Tuesday, 30 January 2018

Concern over world events is fuelling anxiety in young people.

In the age of rolling news, it is all but impossible for parents to shield their children from alarming world events, a survey conducted earlier this month shows the impact this is having on their wellbeing.

The survey was conducted by YouGov for the Mental Health Foundation using a sample group of 1800 parents with children aged between 5 and 18.

Amongst the things parents said their children were worried about were nuclear war (23%), the Trump presidency (33%) and global warming (32%). A quarter of the parents polled said their children had sought reassurance over issues relating to news stories and 4 in 10 said they felt their children were more anxious. Out of these 13% reported their children were avoiding public transport out of the fear of being involved in a terrorist incident and 8% said they had had nightmares.
(Source: YouGov/The Mental Health Foundation)

The mental health of Britain’s young people and the state of available support services are a cause of growing concern.

Around 1 in 10 children and young people living in the UK have some form of mental health condition, 70% of whom have not received an adequate level of support. Common problems include anxiety, depression and self harm, with causes ranging from traumatic life experiences to the consequences of living in poverty.
(Source: The Mental Health Foundation)

The waiting time for child and adolescent mental health services is six to ten weeks between diagnosis and treatment, 23% referrals made by GPs and other professionals are refused.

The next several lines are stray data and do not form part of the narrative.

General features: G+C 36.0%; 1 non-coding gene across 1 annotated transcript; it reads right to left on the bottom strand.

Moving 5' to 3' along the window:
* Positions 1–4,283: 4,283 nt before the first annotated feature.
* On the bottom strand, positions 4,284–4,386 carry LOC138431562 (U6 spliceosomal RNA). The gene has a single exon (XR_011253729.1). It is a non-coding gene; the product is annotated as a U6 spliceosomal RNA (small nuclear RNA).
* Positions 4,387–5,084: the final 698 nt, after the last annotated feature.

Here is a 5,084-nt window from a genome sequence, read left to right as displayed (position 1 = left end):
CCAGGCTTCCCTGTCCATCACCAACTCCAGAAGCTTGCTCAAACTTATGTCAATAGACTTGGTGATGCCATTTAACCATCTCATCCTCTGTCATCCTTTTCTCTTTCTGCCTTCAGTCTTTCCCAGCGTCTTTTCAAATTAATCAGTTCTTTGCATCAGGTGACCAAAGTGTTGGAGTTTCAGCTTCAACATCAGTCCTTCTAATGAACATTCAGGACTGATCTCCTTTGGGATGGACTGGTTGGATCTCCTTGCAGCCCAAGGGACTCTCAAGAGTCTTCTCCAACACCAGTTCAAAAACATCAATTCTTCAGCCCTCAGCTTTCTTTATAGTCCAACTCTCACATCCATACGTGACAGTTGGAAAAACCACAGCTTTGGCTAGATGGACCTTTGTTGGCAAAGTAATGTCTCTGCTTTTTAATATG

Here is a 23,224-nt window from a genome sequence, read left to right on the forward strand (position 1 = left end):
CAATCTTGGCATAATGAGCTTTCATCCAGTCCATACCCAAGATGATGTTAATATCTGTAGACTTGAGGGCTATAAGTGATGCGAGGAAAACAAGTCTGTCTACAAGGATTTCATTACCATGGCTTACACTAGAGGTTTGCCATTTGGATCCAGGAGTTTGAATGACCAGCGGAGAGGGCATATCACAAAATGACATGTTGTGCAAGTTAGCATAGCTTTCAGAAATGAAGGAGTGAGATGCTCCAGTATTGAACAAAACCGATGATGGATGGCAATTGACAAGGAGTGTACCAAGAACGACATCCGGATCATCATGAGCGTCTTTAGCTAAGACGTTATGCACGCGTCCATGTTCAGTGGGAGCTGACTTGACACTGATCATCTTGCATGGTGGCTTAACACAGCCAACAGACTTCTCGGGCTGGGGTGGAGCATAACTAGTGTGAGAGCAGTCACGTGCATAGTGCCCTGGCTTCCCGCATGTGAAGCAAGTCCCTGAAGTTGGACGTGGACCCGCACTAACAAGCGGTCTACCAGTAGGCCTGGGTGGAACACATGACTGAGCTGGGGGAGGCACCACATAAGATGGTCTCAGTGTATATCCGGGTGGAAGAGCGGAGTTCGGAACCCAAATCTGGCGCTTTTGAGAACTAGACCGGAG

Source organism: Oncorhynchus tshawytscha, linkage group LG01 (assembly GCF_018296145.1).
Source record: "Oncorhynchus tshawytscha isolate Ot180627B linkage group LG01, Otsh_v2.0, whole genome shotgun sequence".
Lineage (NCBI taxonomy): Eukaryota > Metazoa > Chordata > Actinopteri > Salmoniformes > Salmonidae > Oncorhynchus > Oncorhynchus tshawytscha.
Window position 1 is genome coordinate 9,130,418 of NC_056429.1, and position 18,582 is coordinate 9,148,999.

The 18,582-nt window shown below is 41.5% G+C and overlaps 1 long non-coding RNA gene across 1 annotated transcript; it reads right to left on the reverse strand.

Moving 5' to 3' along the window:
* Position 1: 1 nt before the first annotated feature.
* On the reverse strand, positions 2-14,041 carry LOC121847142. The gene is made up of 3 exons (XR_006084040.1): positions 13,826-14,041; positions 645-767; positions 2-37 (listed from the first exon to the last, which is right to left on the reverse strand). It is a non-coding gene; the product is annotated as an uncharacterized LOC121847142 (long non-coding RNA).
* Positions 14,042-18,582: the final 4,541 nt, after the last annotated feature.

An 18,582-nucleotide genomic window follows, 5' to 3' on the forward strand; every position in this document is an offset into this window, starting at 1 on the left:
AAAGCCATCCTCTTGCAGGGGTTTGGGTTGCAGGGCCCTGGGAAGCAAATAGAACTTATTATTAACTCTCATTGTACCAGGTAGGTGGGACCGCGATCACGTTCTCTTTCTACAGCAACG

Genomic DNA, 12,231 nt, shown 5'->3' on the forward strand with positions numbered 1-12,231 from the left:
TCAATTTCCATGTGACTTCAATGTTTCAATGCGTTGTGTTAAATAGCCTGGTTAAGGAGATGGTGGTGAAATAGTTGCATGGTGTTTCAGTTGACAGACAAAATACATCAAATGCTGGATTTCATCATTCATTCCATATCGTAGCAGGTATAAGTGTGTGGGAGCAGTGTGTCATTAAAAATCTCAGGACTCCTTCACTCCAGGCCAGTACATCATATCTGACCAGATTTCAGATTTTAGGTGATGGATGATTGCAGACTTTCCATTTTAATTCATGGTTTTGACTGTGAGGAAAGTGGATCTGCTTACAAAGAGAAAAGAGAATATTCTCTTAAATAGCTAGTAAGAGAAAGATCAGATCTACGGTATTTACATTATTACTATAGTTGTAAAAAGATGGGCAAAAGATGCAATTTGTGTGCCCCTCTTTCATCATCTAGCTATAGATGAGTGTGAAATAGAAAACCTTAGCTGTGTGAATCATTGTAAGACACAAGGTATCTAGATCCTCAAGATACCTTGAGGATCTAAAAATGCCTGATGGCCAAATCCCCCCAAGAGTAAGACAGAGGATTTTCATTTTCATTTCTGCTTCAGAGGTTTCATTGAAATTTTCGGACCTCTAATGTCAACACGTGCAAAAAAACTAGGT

Only 0.7% of the NHS budget is spent on mental health services for young people, even though 1 in 4 show some sign of mental ill health. Suicide is currently the most common cause of death for boys aged between 5 and 19 and the second most common for girls in the same age group. It is estimated that 1 in 12 young people gave self -harmed, although the real figure could be higher.
(Source Younger Minds)

Commenting on the findings of the survey for the Mental Health Foundation Dr Camilla Rosen said, ‘we often forget that distressing events can have a significant impact on children’s mental health'.

Adding that parents can help their children cope by showing that it is ‘OK to talk about scary things, hopefully this will give them confidence to talk about things that might be playing on their mind at other times too'.

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